Previous quality improvement projects involving VTE risk assessment use a VTE ‘champion’ (namely a designated individual) to conduct assessments, education, prompts, reward schemes and measures to streamline assessment into routine work.7–11 Although identifying no clear solution, they demonstrate most success with a VTE ‘champion’, information technology (IT) on-screen prompts and reward schemes. They indicate that educational measures alone are not sufficient but advocate these in conjunction with other interventions to promote an attitude change towards thromboprophylaxis.
A 2-week baseline audit was undertaken at the start of the project for all new adult urology admissions. Data were collected off EPR and a pro forma used to capture variables including admitting ward, admission time, admission route (elective or emergency), time of VTE risk assessment and designation of assessor. These objective measures were chosen to provide reliable, unbiased information. The same measures were used in subsequent audits following each Plan, Do, Study, Act (PDSA) cycle. Patients without EPR-documented treatment notes were excluded from analysis based on the assumption that their procedure was cancelled and thus were not truly admitted.
At baseline, 75% of the 139 admissions had a 24-hour EPR VTE risk assessment. Seventy-six patients were admitted directly to an NHS surgical unit (direct surgical group) and had a rate of 67%. The remaining patients were first admitted to one of the urology wards or the private surgical unit. Seventy-nine per cent of assessments were completed by doctors and 21% by Advanced Nurse Practitioners (ANPs) based on the ward. These figures demonstrate a high reliance on ward assessments as opposed to those completed in theatres, meaning a longer wait for assessment and risk of being missed altogether.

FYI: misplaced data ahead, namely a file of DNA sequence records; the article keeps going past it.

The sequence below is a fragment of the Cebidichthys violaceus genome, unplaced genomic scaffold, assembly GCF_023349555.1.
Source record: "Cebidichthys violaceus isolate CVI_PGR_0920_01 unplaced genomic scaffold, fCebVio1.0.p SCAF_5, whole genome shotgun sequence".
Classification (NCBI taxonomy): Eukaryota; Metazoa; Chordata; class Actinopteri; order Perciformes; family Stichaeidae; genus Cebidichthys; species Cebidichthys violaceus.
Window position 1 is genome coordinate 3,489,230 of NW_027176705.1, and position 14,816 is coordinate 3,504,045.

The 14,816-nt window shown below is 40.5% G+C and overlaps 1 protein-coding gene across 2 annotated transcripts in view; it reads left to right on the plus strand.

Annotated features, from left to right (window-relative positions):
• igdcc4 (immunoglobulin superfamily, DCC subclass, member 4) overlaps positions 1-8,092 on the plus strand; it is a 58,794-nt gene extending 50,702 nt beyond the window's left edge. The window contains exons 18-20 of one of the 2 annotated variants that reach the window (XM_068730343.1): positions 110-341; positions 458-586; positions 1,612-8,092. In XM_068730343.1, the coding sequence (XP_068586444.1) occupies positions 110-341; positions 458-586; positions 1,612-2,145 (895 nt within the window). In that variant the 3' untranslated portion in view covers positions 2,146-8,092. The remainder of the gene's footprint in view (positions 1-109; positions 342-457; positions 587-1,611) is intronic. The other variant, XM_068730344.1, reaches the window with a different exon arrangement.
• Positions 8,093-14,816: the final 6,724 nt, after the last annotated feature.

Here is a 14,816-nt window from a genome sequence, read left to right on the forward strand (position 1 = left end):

The project design was informed by problems highlighted in the baseline audit, shadowing of the patient journey and discussion with the multidisciplinary team (see figure 1). Subsequently, two interventions were developed, the first in theatres and the second on the wards. Sustainability was at the forefront of thought with an aim to generate low cost and long-lasting interventions.
The first intervention aimed to improve rates among surgical patients, taking inspiration from the concept of a VTE ‘champion’ to identify a clear assessor.6 7 While a single champion each day was not realistic given the high patient turnover, the intervention urged surgeons to take responsibility for their own patients using a poster prompt to incorporate assessment into postsurgical routine. Since assessments were more commonly carried out by junior ward doctors rather than senior surgeons, some barriers to change in responsibility were anticipated.
The second intervention was for non-surgical patients and a safety net for assessments missed in the direct surgical group. Ideally, the intervention would have been IT based given the online nature of the EPR assessment; however, the trust had a ban in place for all new IT projects. An incentive or reward scheme as in other projects was also considered, but this was deemed unsustainable long-term.9 Instead, a poster was used containing trust guidelines both to inform and prompt assessment. It clearly displayed risk factors to consider and highlighted both the importance and urgency of the VTE assessment.